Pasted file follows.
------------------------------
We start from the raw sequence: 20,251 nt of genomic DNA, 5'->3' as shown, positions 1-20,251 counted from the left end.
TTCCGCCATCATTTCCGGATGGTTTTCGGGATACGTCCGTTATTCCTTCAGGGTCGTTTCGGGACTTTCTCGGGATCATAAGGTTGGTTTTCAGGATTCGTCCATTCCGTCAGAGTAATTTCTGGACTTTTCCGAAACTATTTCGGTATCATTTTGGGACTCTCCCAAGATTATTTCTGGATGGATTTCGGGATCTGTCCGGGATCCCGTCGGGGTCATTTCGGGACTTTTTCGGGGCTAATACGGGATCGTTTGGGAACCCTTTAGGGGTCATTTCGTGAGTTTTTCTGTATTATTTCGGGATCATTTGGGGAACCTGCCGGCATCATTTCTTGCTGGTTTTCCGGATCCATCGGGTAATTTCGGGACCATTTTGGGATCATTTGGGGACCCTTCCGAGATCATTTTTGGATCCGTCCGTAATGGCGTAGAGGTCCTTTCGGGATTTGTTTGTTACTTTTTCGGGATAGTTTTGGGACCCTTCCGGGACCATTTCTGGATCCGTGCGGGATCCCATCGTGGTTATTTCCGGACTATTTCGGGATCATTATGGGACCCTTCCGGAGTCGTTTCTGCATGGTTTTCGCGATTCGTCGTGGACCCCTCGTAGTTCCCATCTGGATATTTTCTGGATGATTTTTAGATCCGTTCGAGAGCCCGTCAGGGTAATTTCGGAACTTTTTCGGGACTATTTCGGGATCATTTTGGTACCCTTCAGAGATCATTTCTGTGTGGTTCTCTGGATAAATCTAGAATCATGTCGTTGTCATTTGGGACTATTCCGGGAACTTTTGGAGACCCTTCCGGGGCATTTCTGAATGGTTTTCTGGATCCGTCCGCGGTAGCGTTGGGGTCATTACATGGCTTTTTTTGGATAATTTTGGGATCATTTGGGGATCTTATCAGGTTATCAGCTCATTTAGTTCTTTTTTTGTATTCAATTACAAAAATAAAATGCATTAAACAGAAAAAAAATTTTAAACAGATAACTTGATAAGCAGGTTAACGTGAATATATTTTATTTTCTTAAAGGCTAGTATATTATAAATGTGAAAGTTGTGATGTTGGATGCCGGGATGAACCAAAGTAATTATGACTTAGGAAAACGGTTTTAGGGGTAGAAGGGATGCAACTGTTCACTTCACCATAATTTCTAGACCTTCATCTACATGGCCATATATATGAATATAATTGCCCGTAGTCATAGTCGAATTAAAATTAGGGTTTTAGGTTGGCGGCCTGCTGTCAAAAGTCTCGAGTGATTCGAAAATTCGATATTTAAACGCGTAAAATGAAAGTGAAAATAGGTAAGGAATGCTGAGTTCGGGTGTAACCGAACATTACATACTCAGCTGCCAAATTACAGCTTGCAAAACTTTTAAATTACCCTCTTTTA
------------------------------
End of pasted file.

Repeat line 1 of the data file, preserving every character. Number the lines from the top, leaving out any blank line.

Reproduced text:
We start from the raw sequence: 20,251 nt of genomic DNA, 5'->3' as shown, positions 1-20,251 counted from the left end.